The next step in our reeducation after the symbolism of the body, which once pointed out we instinctively perceive, is for modern man something of a leap. He will have to abandon or leave to one side the notions instilled into him by modern science. Symbolically, if not physically, nature is composed of only four elements: earth, air, water and fire. Earth, humble, helpless earth, stands for man, and water, air, and fire for the gifts from the sky that make him live and fructify. Combined in sun, moon, and stars, they represent Christ, the Church and the Saints, though perhaps rather by allegory than symbolism. The sea signifies untamed and lawless nature, the primordial chaos; the mountains signify the faithfulness of God.
Objects, things, are not the only symbols. Their use and function, again stretching the term, is a sort of immaterial symbol. The positions and movements of human hands and feet may symbolize God's action. Direction, dimension, are also symbolic, and so are those two philosophical puzzles, time and space, which provide the conditions of human action and progress. The course of the sun is a sign to us of time; by prayer we eternalize time; and the church breaks up the sun's daily course into three or seven canonical hours of prayer. Its yearly course, which governs the seasons and their agricultural operations, signifies to us, as it has to religious man from the beginning, life, death and resurrection, and in revealed history God has accommodated the great works of our redemption to the appropriate seasons.
The last field of symbolism the sacred signs indicate to us is one that causes us no surprise. Art from the beginning has been symbolic. The Temple of Solomon like the "heathen" temples was built to symbolize the earth, and Christian Churches are (or were) built upon the model of the Temple in Jerusalem and of its exemplar the Temple in Heaven from which the earth was modeled. The axis of a Christian Church, its geometric shape and numerical proportions, the objects used in its worship, the disposition of its windows, its ornamentation to the last petal or arc, all carry our minds to the divine meaning behind the visible form.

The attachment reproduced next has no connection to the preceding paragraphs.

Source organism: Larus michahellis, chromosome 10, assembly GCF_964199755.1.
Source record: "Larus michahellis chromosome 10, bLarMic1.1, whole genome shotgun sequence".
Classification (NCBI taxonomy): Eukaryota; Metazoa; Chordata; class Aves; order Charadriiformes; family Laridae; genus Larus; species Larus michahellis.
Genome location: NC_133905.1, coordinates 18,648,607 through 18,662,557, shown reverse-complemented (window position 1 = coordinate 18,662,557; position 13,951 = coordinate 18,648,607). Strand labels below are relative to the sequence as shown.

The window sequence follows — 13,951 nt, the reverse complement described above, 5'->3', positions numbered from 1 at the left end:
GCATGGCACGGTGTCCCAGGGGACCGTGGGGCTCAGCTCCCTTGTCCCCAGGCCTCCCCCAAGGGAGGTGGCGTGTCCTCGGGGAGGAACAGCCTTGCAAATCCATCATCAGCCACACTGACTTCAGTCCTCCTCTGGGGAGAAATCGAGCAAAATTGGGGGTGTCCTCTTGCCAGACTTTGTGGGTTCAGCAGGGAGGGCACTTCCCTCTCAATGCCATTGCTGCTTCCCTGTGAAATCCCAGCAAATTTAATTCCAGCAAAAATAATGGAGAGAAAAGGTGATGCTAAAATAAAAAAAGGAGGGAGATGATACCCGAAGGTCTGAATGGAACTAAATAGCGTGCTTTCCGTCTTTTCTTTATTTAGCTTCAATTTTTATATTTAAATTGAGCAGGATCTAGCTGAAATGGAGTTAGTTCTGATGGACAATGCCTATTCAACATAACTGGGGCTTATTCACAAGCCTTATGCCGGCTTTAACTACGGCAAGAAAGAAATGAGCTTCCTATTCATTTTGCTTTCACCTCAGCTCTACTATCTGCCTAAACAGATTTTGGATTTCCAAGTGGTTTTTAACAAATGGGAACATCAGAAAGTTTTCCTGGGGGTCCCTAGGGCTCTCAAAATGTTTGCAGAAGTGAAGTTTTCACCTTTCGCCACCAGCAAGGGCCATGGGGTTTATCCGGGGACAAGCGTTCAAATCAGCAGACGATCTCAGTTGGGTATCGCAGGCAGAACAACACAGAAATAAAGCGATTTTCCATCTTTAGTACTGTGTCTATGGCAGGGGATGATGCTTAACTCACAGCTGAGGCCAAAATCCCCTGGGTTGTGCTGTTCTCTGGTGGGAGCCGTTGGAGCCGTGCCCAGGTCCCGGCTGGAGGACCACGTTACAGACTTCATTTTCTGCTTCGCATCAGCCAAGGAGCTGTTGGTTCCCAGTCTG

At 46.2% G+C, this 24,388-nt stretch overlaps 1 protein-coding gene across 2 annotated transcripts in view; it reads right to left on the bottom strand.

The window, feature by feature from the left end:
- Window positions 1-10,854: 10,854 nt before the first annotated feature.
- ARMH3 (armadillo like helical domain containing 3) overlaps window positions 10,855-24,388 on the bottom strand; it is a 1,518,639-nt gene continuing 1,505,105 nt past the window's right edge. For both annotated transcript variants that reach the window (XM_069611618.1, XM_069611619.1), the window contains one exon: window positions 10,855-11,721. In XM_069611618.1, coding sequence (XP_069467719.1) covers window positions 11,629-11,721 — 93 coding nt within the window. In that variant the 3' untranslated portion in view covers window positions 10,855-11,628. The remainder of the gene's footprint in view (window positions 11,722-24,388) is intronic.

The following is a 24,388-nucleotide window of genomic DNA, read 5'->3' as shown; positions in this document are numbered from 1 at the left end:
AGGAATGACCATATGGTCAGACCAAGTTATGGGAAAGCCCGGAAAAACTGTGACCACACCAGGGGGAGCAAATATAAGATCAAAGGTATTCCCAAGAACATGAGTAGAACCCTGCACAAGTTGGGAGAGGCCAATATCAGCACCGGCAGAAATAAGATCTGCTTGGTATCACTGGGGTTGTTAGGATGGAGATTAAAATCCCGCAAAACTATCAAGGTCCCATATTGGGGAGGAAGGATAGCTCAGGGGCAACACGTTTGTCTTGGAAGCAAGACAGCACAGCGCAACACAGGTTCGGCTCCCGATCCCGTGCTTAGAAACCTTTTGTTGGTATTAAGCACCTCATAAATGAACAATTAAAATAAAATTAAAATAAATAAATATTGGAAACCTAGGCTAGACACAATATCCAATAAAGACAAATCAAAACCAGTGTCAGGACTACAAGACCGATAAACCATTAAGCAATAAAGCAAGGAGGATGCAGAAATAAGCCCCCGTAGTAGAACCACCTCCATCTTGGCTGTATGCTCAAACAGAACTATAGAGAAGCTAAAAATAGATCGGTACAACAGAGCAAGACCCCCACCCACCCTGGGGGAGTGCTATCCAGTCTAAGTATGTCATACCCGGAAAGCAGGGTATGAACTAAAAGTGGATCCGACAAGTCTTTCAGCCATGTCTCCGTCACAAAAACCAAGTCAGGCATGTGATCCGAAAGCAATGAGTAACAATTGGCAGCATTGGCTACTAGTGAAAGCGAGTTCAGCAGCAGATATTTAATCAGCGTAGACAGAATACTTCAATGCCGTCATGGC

For the modern American Catholic, as for the modern American non- Catholic, these vast symbolic regions of nature, man and art are lapsed worlds, unknown, unbelieved-in. "Sacred Signs" furnishes us with a clue. If we pick it up and follow it we shall come, as it were naturally, to reexercise over them and in them the kingship and priesthood conferred on us by God, which also, largely, has lapsed. We shall carry, as the saying is, our religion into our daily lives, and build our houses, like our churches, about a central hearth of God's charity, remember in our entrances the double nature of him who called himself the door, and in our windows who is signified by light. Every act of daily living would again take on meaning, temporal and eternal, and we should again become the doer, which man naturally is, instead of the passive receptionist he threatens to become.